Author: Ian Allen | Date: 12 August 2016 | Permalink

Sophisticated spy malware found on Russian government computers

FSB - IAAccording to the predominant media narrative, the United States is constantly defending itself against cyber-attacks from countries like China and Russia. But, as intelNews has argued for years, this narrative is misleading. Recent intelligence disclosures clearly show that the US cyber-security posture is as offensive as that of its major adversaries. Additionally, China and Russia have to defend their computer networks as much as America does. Last weekend’s report from Moscow helps restore some of the balance that is missing from media reporting on cyber-security. According to the Russian Federal Security Service (FSB), a meticulously coded and sophisticated virus has been found on the computer networks of at least 20 major Russian agencies and organizations. The targets appear to have been carefully selected by the malware’s authors. They include government bodies, weapons laboratories and defense contractors located throughout Russia.

The FSB said that once installed, the virus gave its handler control of the infected computer system. It permitted an outside hacker to turn on a computer’s microphone or camera, and capture screenshots. It also stealthily installed keylogging software, thus allowing an outside party to monitor keyboard strokes on an infected system. Based on its functions, the malicious software seems to be designed to conduct deep surveillance on infected computers and their physical surroundings. The FSB would not attribute the malware to a specific hacking group or nation. But it said it believed that the malware attack was “coordinated”, “planned and planned professionally”. It also said that the coding of the virus “required considerable expertise”. In a brief statement released Saturday, the FSB said that aspects of the coding of the virus, as well as other identifying information, resembled those detected in preceding hacking attacks on computer servers in Russia and other countries. The statement did not elaborate, however.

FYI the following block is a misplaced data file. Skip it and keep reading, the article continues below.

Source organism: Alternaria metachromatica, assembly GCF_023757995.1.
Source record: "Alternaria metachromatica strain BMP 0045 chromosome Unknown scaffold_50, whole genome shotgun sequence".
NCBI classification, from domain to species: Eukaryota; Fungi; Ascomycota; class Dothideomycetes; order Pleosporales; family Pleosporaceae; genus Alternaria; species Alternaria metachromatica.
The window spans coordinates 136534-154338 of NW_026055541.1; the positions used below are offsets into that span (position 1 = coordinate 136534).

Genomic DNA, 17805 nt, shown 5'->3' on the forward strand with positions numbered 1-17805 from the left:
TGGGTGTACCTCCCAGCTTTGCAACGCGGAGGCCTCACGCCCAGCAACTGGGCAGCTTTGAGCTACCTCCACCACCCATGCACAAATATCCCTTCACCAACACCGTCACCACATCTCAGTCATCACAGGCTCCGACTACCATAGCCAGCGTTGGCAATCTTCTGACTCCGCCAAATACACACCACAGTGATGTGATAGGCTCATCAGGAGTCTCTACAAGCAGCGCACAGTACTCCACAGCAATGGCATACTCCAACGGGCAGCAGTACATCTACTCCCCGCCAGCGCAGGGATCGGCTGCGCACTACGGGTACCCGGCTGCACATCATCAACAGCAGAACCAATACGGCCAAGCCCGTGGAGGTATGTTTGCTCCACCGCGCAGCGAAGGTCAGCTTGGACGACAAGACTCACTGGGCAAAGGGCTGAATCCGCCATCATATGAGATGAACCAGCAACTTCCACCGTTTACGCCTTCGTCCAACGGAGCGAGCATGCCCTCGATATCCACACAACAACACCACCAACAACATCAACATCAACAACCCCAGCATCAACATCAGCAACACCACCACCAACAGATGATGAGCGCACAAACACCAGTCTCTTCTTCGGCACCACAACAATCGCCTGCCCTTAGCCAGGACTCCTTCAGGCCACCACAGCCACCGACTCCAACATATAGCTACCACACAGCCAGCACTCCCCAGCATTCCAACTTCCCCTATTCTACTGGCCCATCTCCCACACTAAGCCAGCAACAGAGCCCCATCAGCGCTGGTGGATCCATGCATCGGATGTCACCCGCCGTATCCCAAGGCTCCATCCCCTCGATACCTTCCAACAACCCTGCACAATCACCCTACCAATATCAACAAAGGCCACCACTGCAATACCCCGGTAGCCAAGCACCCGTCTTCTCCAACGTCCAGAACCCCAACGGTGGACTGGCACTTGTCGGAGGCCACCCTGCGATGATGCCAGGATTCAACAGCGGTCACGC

The news about hacked Russian computers comes less than two weeks after it was claimed that Russian government-backed hackers stole electronic data belonging to the Democratic National Convention (DNC) in the United States. The Democratic Party’s presidential candidate, Hillary Clinton, publicly accused the Russian government of orchestrating the hacking of the DNC computer systems in an attempt to damage her campaign.

Author: Ian Allen | Date: 01 August 2016 | Permalink